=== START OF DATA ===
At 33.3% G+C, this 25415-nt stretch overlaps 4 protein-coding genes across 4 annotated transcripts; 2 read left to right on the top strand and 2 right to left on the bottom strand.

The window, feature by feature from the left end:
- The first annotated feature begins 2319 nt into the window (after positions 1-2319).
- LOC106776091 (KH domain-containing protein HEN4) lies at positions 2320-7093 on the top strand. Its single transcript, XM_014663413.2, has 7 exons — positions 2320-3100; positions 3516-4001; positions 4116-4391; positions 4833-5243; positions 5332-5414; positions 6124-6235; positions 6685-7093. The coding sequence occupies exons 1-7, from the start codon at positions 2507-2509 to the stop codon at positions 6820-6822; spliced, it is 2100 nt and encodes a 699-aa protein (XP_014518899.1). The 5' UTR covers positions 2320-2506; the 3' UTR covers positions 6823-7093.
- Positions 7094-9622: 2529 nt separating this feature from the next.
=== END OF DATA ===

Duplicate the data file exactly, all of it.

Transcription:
At 33.3% G+C, this 25415-nt stretch overlaps 4 protein-coding genes across 4 annotated transcripts; 2 read left to right on the top strand and 2 right to left on the bottom strand.

The window, feature by feature from the left end:
- The first annotated feature begins 2319 nt into the window (after positions 1-2319).
- LOC106776091 (KH domain-containing protein HEN4) lies at positions 2320-7093 on the top strand. Its single transcript, XM_014663413.2, has 7 exons — positions 2320-3100; positions 3516-4001; positions 4116-4391; positions 4833-5243; positions 5332-5414; positions 6124-6235; positions 6685-7093. The coding sequence occupies exons 1-7, from the start codon at positions 2507-2509 to the stop codon at positions 6820-6822; spliced, it is 2100 nt and encodes a 699-aa protein (XP_014518899.1). The 5' UTR covers positions 2320-2506; the 3' UTR covers positions 6823-7093.
- Positions 7094-9622: 2529 nt separating this feature from the next.